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Summary: Benefits of using God’s blessings to bring glory to Him

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Stories Jesus Told - 2 "The Minas"

Luke 19:11-27

INTRO.: Have you wondered if living the Christian life is worth the sacrifices and effort required? This story answers the question.

Historians tell us this parable is unique among the parables of Jesus because it makes reference to an actual historical event. When Herod the Great died, the heir to the throne over Judea was his son, Archeleus. However, the Romans ruled Palestine and it was necessary for him to appear before the emperor to be recognized as king. After he left for Rome, the Jews sent a delegation of fifty men to inform the emperor they didn’t want him as their king. The emperor, Augustus, made him ruler over Judea but did not allow the title, "king." Jesus was in Judea and anyone hearing this parable would recall this recent history.

The story is told near the end of Jesus’ earthly life as He is making His last trip to Jerusalem to face the hostility of the religious leaders and the death of the cross. For the first time He is going to enter Jerusalem with a crowd. Some in the crowd may think they are about to witness His overthrow of the Roman authorities and the beginning of a rebellion that will free Judea from Rome. Passing through Jericho on His way to Jerusalem, He stays overnight at the home of Zacchaeus. It is not unlikely this story was told in or near the home of the famous tax collector.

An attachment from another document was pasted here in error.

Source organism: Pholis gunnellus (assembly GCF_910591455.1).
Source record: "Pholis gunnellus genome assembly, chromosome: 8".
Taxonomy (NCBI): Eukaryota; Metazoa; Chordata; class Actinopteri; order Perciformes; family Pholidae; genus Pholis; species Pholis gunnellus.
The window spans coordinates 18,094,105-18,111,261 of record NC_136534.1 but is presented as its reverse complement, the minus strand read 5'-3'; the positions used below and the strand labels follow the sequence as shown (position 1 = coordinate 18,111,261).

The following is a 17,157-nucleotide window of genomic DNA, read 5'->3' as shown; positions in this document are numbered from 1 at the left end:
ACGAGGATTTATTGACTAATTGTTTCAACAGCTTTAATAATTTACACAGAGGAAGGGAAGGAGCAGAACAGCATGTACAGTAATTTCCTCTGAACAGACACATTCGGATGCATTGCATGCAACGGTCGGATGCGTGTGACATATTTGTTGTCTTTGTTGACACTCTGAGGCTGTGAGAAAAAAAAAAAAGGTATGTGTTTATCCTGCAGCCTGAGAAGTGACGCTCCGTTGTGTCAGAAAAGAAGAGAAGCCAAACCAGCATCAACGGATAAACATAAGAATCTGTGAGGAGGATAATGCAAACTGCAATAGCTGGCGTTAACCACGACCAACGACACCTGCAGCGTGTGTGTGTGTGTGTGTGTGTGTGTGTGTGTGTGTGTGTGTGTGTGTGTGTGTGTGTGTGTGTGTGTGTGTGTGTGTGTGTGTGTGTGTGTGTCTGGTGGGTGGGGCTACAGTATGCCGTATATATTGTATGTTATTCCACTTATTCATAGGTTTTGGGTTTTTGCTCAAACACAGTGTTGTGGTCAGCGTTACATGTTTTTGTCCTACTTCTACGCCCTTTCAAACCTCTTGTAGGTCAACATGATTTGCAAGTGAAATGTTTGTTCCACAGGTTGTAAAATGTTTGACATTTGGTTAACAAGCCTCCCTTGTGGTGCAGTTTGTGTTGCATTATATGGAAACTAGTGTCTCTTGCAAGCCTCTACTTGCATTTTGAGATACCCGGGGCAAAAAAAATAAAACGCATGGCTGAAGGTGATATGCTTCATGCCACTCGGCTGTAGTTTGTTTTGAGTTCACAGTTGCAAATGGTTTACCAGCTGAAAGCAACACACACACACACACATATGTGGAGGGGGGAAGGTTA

Read verses 11-15

I. Let’s look at some details of the story: 11-15

A. The king who is going away to receive a kingdom. - Jesus

1. He came to earth born to the royal line of David. He was of noble birth.

2. Now He is on His way to Jerusalem and the crowd thought the Kingdom would come immediately.

3. He tells them He must first go away to receive His Kingdom, and He will return. Heb. 9:28

B. The Mina. A strange word you may never have heard.

1. Hebrew or Roman currency or precious metal worth about three months wages in Jesus’ day. Probably translated "pound" because the KJV was translated in Britain and the translators wanted readers to understand it is money.

2. Not a lot of wealth, but enough to determine the worth of his servants. Signifies responsibility.

3. It came with instructions. "Put this money to work."

C. The servants and the subjects.

1. "Ten Servants" are those committed to the Master. In our time, they represent Christians.

2. "Subjects" are those He rules, but they reject his rule. It referred to the Jews of Jesus day.

3. Today, subjects include the entire world’s population which does not submit to Jesus..

II. Three aspects of the story we need to consider:

A. The trust. 12

1. The master gave his servants the money and trusted them to put it to work. He didn’t interfere in any way or insist on any particular investment.

2. God gives us many blessings and each blessing is an opportunity to glorify Him.

3. What "pounds" has God given you? He gave you a life. Live it for Him. If children, raise them to His glory. If wealth, use it to advance His Kingdom, etc.

B. The test. 13

1. Every blessing you receive is a test of your faithfulness and love.


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